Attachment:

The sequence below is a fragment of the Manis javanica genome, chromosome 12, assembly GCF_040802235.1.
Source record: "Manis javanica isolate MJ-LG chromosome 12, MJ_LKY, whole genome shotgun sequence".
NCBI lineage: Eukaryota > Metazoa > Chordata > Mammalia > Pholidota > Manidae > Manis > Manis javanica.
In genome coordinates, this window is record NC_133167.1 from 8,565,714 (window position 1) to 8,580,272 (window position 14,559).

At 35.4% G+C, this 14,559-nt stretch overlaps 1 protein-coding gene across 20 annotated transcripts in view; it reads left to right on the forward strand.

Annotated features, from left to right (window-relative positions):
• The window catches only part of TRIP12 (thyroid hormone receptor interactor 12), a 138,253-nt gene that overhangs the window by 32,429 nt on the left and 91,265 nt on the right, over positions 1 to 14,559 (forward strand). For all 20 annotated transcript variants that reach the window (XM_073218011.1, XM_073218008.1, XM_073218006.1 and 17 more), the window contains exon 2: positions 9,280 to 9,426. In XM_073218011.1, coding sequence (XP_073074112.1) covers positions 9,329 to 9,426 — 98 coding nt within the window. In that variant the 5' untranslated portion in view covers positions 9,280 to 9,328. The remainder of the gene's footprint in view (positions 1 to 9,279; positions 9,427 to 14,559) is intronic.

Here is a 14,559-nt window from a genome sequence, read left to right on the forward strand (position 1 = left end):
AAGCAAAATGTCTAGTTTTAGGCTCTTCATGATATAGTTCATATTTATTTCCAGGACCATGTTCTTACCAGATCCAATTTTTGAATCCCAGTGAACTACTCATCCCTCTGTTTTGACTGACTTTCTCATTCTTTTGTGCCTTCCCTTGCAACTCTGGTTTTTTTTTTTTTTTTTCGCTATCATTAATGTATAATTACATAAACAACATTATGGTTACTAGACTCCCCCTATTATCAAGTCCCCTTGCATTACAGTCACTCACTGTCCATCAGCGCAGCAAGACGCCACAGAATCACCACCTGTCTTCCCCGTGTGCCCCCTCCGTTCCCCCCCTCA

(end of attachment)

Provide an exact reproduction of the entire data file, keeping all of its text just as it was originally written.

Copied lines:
The sequence below is a fragment of the Manis javanica genome, chromosome 12, assembly GCF_040802235.1.
Source record: "Manis javanica isolate MJ-LG chromosome 12, MJ_LKY, whole genome shotgun sequence".
NCBI lineage: Eukaryota > Metazoa > Chordata > Mammalia > Pholidota > Manidae > Manis > Manis javanica.
In genome coordinates, this window is record NC_133167.1 from 8,565,714 (window position 1) to 8,580,272 (window position 14,559).

At 35.4% G+C, this 14,559-nt stretch overlaps 1 protein-coding gene across 20 annotated transcripts in view; it reads left to right on the forward strand.

Annotated features, from left to right (window-relative positions):
• The window catches only part of TRIP12 (thyroid hormone receptor interactor 12), a 138,253-nt gene that overhangs the window by 32,429 nt on the left and 91,265 nt on the right, over positions 1 to 14,559 (forward strand). For all 20 annotated transcript variants that reach the window (XM_073218011.1, XM_073218008.1, XM_073218006.1 and 17 more), the window contains exon 2: positions 9,280 to 9,426. In XM_073218011.1, coding sequence (XP_073074112.1) covers positions 9,329 to 9,426 — 98 coding nt within the window. In that variant the 5' untranslated portion in view covers positions 9,280 to 9,328. The remainder of the gene's footprint in view (positions 1 to 9,279; positions 9,427 to 14,559) is intronic.

Here is a 14,559-nt window from a genome sequence, read left to right on the forward strand (position 1 = left end):
AAGCAAAATGTCTAGTTTTAGGCTCTTCATGATATAGTTCATATTTATTTCCAGGACCATGTTCTTACCAGATCCAATTTTTGAATCCCAGTGAACTACTCATCCCTCTGTTTTGACTGACTTTCTCATTCTTTTGTGCCTTCCCTTGCAACTCTGGTTTTTTTTTTTTTTTTTCGCTATCATTAATGTATAATTACATAAACAACATTATGGTTACTAGACTCCCCCTATTATCAAGTCCCCTTGCATTACAGTCACTCACTGTCCATCAGCGCAGCAAGACGCCACAGAATCACCACCTGTCTTCCCCGTGTGCCCCCTCCGTTCCCCCCCTCA